Newspaper article The Christian Science Monitor

The Great Chess Face-Off

Newspaper article The Christian Science Monitor

The Great Chess Face-Off

Article excerpt

NEWS that a computer has been perfected which can play chess seems to have brought on more enthusiasm than I would have predicted. I am not, though, much of a judge, since I eliminated all forms of mathematics from my activities years ago.

I look upon chess as an amusement similar to splitting firewood. Don't misunderstand - I don't play chess and never did. I know nothing about it.

This chess-playing device can think 720,000 times in one second and has already defeated several human experts at the game. My instant response to this breakthrough seems not to have occurred to anybody else - yet. I suggest that they make two of these chess-playing computers and set 'em against each other and let 'em play. Hang a sign on the doorknob that says DO NOT DISTURB.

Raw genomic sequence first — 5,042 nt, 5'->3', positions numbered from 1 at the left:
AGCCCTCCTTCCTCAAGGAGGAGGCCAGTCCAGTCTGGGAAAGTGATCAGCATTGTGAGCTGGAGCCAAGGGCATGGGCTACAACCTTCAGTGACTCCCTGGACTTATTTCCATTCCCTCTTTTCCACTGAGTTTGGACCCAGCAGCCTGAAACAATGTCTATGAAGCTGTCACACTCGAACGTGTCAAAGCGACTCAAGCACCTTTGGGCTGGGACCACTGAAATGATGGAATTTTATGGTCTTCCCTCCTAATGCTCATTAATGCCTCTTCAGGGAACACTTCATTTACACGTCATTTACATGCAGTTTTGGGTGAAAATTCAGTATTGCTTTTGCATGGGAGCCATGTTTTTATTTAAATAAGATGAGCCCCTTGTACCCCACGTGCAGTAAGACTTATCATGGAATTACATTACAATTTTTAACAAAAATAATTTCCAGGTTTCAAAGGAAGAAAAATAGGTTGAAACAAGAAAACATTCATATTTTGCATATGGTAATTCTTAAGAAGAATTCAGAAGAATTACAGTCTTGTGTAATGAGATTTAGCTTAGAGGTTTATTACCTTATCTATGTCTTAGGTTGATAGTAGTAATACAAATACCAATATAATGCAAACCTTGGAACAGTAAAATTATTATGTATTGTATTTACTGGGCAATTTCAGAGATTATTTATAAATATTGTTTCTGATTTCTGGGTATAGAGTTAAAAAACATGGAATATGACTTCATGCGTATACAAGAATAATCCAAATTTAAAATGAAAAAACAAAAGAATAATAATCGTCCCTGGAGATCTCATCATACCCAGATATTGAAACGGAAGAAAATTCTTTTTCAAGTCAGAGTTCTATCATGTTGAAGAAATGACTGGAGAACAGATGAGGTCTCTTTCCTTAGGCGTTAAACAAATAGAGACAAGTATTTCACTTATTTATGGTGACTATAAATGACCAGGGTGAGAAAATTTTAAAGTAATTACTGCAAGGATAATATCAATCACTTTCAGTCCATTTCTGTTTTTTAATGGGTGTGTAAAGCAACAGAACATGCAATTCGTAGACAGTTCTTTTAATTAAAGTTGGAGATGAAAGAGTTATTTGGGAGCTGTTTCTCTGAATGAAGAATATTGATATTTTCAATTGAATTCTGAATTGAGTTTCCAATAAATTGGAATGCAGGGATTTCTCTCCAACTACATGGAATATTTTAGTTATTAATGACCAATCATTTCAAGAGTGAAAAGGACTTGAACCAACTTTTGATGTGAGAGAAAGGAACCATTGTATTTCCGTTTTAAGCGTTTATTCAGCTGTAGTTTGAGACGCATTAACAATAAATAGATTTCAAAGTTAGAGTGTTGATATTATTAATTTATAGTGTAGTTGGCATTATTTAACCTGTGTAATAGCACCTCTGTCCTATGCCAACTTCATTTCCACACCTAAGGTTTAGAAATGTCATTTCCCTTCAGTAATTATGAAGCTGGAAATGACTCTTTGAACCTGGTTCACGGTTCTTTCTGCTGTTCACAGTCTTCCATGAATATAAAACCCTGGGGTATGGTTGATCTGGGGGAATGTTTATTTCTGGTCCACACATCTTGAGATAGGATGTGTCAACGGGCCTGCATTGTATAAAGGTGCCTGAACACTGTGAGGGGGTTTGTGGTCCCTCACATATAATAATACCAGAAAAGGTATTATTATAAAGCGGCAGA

The mechanical chess player is by no means new. There used to be an amusement park in Boston called Austin & Stone's Museum. It had a mechanical chess player that had never been beaten - at least Mr. Austin and Mr. Stone said it never had, and they should know.

I'm not sure if I remember that museum, and it may be that I merely heard about it until I thought I remembered. But I did see the mechanical chess player and watched my Uncle Eddie challenge it - it may well have been after the museum went out of business and the mechanical chess player was at another location.

Uncle Eddie was not, really, a chess fancier, but he did win a few checker tournaments. Somewhere in our now-dispersed family keepsakes his books on checkers might still be found if anybody knew which back shelf. He never called the game "checkers," but pronounced it "drafts" and spelled it "draughts."

My uncle was fascinated by the Austin & Stone mechanical chess player, and went to play a game with it every time he was in Boston. He took me with him, and I suppose I showed alarm at approaching the thing, because he held my hand and assured me it was friendly and wouldn't bite. I stood behind the railing with the folks who came to watch Uncle Eddie play.

The somewhat human-like figure sat cross-legged in the manner of an Oriental deity, and the chess board was on its knees. …

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